Our narrator is a nervous mother, traveling with her young son in Australia. When they stop at the Hampton Arms tea room, her past catches up to her. A short, atmospheric piece with a haunting sense of place.

Reading Challenge Check-In

Didn’t I just do this? I guess April went by fast-ish, which is a change from any month since February 2020.

Classics Club Icon

The Classics Club

Goal: 10 Books by 12/14/21
Progress: 4/10

✅ Read The Phantom of the Opera by Gaston Leroux. I’m on track!

A pic of a bookshelf
Photo by Pixabay on


Goal: Abstain from acquiring books; read at least 21 books from my shelves.
Progress: 1 pre-order, 3 free books, 1 very cheap book by an author I love, 1 ARC; 3/21+

❌ Yes, somehow I managed to not finish reading any of my own books…

I Read Horror Year-Round banner

I Read Horror Year-Round

Goal: Read 6 books from 6 categories.
Progress: 2/6

Into Bones like Oil by Kaaron Warren counts for the prompt: Written by a woman! I decided not to count The Phantom of the Opera for “Monster or monsters” despite the OG being one of Universal’s classic movie monsters. The OG (Opera Ghost) is a guy with some issues.

Dune Read-through

Goal: Read Herbert’s 6 Dune books by October.
Progress: Finished Children of Dune and started God Emperor of Dune. The chapter-a-day method is working well. ✅


Goal: Read at least 30% nonfiction.
Progress: I slipped down to 27%. And then decided to right the situation by starting a 640 page book. I’m pretty sure I’m totally doing this correctly. 👍‍‍

Short Stories

Goal: Deal Me In each week and Cather Reading Project each month.
Progress: Doing fine here. ✅

Posted in History

Reading Notes, 4/27/21

Finished Reading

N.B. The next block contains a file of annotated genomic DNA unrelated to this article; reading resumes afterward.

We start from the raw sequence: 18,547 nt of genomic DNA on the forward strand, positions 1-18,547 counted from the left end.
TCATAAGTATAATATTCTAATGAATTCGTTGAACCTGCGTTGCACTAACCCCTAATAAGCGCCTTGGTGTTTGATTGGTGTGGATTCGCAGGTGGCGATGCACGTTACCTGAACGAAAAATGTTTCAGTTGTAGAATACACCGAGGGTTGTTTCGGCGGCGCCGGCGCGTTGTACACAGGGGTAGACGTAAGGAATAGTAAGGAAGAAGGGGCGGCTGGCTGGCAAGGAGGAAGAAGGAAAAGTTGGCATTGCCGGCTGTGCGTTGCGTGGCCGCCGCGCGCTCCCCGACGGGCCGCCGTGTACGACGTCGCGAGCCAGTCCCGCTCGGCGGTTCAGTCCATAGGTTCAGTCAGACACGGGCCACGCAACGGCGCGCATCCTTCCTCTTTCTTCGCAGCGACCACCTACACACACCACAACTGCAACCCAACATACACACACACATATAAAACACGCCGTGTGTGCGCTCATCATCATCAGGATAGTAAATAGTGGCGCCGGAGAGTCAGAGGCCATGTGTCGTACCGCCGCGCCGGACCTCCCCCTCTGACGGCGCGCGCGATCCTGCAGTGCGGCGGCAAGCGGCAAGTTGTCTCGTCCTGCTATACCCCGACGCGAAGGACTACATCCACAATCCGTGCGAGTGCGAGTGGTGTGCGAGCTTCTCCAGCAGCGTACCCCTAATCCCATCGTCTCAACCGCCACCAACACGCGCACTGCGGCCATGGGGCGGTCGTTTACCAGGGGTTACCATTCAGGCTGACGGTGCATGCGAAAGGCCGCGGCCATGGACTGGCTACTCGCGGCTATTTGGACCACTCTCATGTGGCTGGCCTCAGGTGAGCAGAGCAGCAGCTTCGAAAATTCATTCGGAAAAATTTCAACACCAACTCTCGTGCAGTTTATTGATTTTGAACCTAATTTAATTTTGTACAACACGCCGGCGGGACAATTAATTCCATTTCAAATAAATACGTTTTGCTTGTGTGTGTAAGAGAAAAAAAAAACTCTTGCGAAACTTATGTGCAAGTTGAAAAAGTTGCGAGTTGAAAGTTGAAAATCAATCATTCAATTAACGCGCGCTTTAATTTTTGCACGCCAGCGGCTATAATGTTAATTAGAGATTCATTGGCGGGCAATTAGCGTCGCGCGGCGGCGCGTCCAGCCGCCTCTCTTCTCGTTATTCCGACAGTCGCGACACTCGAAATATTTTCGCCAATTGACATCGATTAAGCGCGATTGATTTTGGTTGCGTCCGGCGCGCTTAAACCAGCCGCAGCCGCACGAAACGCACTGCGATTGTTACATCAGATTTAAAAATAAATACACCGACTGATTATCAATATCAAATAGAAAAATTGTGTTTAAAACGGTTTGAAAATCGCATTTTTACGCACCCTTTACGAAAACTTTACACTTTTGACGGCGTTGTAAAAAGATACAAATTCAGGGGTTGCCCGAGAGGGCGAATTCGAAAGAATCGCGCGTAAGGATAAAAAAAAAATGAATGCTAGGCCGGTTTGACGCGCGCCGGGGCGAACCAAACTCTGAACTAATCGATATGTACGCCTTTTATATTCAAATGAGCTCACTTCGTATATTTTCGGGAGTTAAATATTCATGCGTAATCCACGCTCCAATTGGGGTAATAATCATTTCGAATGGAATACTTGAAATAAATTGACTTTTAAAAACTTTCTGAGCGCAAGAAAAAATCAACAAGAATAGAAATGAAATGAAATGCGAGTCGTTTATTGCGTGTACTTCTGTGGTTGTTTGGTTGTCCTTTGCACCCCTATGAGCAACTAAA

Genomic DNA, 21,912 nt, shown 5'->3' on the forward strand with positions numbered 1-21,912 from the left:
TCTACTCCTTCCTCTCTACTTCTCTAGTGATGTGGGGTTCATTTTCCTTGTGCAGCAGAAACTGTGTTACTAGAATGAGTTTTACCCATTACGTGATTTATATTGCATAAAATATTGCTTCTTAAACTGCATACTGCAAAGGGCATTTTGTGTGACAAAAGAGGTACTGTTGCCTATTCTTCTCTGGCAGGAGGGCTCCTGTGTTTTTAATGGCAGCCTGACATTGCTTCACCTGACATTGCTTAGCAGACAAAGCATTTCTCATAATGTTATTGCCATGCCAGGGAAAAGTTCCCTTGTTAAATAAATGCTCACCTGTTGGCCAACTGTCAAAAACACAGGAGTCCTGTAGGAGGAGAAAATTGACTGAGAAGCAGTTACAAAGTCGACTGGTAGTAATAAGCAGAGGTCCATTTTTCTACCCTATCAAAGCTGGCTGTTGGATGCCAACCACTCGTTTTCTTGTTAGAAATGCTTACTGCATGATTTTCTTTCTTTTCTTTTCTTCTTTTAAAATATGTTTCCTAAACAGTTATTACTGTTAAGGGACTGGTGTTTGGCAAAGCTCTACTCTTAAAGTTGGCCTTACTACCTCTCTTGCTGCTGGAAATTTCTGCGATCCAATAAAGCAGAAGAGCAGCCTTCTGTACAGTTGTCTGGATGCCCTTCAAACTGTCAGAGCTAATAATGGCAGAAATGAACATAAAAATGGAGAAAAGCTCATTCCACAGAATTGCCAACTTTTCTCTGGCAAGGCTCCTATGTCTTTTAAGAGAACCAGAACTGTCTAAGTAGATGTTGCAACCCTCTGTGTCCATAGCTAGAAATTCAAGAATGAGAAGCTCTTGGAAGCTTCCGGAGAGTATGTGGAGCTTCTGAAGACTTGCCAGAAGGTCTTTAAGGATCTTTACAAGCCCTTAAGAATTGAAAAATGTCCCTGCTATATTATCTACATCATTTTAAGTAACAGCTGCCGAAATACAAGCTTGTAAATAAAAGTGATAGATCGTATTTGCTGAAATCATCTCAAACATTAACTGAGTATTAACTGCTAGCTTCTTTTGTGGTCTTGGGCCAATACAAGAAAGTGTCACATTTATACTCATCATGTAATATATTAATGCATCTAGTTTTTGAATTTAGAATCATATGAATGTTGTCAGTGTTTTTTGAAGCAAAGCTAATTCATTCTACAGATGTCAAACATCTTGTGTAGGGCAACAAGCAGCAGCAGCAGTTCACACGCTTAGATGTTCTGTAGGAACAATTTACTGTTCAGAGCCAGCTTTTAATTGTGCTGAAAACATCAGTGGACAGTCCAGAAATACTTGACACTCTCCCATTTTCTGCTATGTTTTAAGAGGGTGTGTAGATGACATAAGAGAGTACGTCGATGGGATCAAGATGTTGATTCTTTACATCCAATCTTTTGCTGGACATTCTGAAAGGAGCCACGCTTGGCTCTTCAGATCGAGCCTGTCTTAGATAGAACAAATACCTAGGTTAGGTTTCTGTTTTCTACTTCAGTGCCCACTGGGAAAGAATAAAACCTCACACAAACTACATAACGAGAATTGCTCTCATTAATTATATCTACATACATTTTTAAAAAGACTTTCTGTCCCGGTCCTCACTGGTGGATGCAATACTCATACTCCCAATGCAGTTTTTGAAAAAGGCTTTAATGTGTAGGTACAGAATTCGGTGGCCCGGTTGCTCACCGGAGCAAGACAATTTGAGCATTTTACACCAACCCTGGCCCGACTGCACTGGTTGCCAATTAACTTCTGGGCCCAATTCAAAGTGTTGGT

I participated in Dewey’s 24-Hour Readathon on this past Saturday. I started more books than I finished, but that’s the way it goes sometimes. I did read, cover-to-cover, Into Bones like Oil by Kaaron Warren. It’s a horror novella that has been getting quite a bit of award nomination notice. Dora, who has recently lost her two children to a tragedy, becomes a resident at The Angelsea, a boarding house for people who have a hard time sleeping. It’s a grimy, skeevy place full of ghosts and opportunists.

I also read/listened to a few short stories, including Lovecraft’s “Colour Out of Space” and the delightful “The Tree’s Wife” by Mary Elizabeth Counselman. I’m not familiar with Counselman, but I find it delightful that she wrote for both Weird Tales and Good Housekeeping.

Deal Me In

J♦️ – “Dotty” by Horacio Quiroga
This story by Uruguayan writer Quiroga was translated by Nina Zumel. Zumel includes a link discussing the translation and adaptation: how to include the word-play of the original story when a fairly straight English translation doesn’t allow for that. I think she does a darn good job. This story is a little weird and a little unsettling as we contemplate the many meanings of “dotty.”

Willa Cather Short Story Project

This month’s story is “The Son of the Celestial,” in which Cather indulges in Oriental exoticism. On one hand, it’s Cather stretching her writing muscles. It’s imaginative and has some fine imagery. On the other hand, the depiction of Yung Le Ho is very stereotypical for the time (and for a long time to come). Ponter is his good friend, a white man who is on the outs with academia due to his propensity for drinking and pool playing. It should be noted though that Yung is still a member of his community while Ponter is not really a member of white society.

Currently Reading

One of the books I started on Saturday was Nightmare Movies: Horror on the Screen since the 1960s by Kim Newman. It’s big. I’ll try to finish it by the time my loan ends. Still doing a chapter-a-day of God Emperor of Dune (which reminds me, I haven’t read today!). And I’ve jumped back into the world of ARCs with P. Djèlí Clark’s A Master of Djinn.

Posted in History

Reading Notes, 4/18/21

Finished Reading

The Phantom of the Opera by Gaston Leroux

Growing up in the 80s, even in Omaha, NE, it was pretty much impossible to not be aware of the Andrew Lloyd Weber musical, but my first girlish infatuation with The Phantom of the Opera was due to a 1990 mini-series with Charles Dance as the Phantom. Ah! the romance! Ah! the creepy opera house full of secret passageways and hidden doors. (Also being a makeup effects fan, I of course knew of Lon Chaney in the 1925 movie.) But, I hadn’t read book. Translations are particularly a classics hurdle for me.